The tea can be served with the ingredients or without. I personally like to serve it with the fruit as it’s pretty and also adds fibre with is beneficial, especially if my clients slightly constipated or have haemorrhoids!

Keep tea in a flask so it keeps hot and drink throughout the day.

Ginger, eggs and chicken feature large in the dishes that are eaten in the postpartum period. If you follow confinement practices strictly, a chicken a day should be consumed by the postpartum parent. Though this practice is difficult to adhere to.

With this in mind, I would like to share 2 simple dishes that I cook for my clients- ginger fried rice and chicken with ginger and sesame oil.

 

Ginger Fried Rice

1 cup cooked rice that has been cooled, or left over rice that has been stored in the fridge in a covered container overnight.

Thumb size piece of ginger- peeled, thinly sliced and julienned

1-2 spring onions, cleaned and sliced thinly on the diagonal.

1-2 eggs

1-2 tbs of cooking oil

1tbs sesame seed oil

1 tbs soy sauce- optional

Salt and pepper to taste

 

Heat wok/large fry pan over medium heat.

When oil is hot, fry ginger until it turns golden brown and is fragrant.

Break eggs and add to the pan, stirring as though making scrambled eggs.

When eggs are nearly cooked, add the green onions and fry for another minute.

Turn heat down a little, add the rice and stir continuously until rice is evenly heated and fried in the ginger, egg and onion mix- about 5 minutes.

Season with soy sauce if using, salt and pepper.

Turn heat off and drizzle sesame seed oil over and mix in.

Serve whilst still hot.

You can serve this as a side to the ginger chicken in sesame oil dish.

 

Chicken with Ginger and Sesame Oil

 

4 boneless and skinless chicken thighs- sliced into 1/2 inch thick slices

1 boneless and skinless chicken breast- sliced into 1/2 in thick slices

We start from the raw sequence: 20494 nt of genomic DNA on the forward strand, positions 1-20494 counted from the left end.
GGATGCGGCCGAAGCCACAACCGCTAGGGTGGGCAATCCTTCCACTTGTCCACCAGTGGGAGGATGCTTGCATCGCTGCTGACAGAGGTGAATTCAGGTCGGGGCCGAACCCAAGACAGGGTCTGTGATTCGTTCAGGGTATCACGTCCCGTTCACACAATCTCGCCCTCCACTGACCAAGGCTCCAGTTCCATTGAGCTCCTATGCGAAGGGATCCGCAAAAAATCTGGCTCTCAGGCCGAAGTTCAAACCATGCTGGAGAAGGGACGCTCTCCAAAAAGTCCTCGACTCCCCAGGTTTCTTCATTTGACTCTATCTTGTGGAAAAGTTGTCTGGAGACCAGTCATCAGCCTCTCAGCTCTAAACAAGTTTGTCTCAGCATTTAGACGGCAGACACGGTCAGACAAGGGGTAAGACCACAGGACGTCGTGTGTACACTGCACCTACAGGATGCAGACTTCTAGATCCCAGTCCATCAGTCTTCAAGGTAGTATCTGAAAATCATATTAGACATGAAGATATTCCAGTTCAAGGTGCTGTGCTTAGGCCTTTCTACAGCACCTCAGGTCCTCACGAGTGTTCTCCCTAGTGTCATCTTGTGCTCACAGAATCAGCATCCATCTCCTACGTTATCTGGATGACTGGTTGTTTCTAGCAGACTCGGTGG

3 in ginger root, skinned, sliced thinly and julienned

3 cloves garlic, peeled and finely minced

2tbs dark soy sauce

1tsp cornstarch-optional

1 tbs Cooking oil

1tbs Chinese cooking rice wine

2tbs sesame oil

Salt and pepper to taste

Sesame seeds for garnishing- optional

 

Mix the dark soy sauce with the sliced chicken in a bowl, you can add a tsp of cornstarch to this mix if you wished.

Heat wok/ large fry pan over medium heat, add ginger.

Fry until fragrant, add minced garlic and stir, be careful not to burn the garlic.

Fry for about 30 seconds and then add the chicken, turning up the heat slightly. Cook the chicken, stir frying for about 5 minutes, add about 1/4-1/2 cup water, turn heat down and simmer until chicken is cooked through about another 15 minutes. Add the Chinese cooking wine, sesame oil, stir, taste and season with salt and pepper if needed. Be careful as the dark soy sauce may be salty enough. Sprinkle with sesame seeds if using and serve! Bon Appetit!

I have used a photo from http://www.rasamalaysia.com as I can’t find a photo of my own for this dish, even though I have cooked it numerous times over the years!

 

I invite you to try cooking some of the dishes and making the red date tea. As I mentioned earlier, please consult your healthcare provider if you are taking regular medications before you start making the tea as there are some contraindications to certain medications. You don’t have to be postpartum to try them. It’s winter in Canada as I am writing this, and the warming red date tea would go down well on a snowy winter’s day.

Here are some links and resources if you would like to know more about the Chinese postpartum period.

Doing the month: Chinese postpartum practices

Article in MCN The American Journal of Maternal/Child Nursing · November 2006 DOI: 10.1097/00005721-200611000-00013 · Source: PubMed

https://embryo.asu.edu/pages/doing-month-confinement-and-convalescence-chinese-women-after-childbirth-1978-barbara-lk

https://www.ncbi.nlm.nih.gov/pmc/articles/PMC1913060/

https://en.wikipedia.org/wiki/Jujube

https://www.healthline.com/nutrition/jujube#downsides

https://en.wikipedia.org/wiki/Longan

https://www.webmd.com/diet/goji-berries-health-benefits-and-side-effects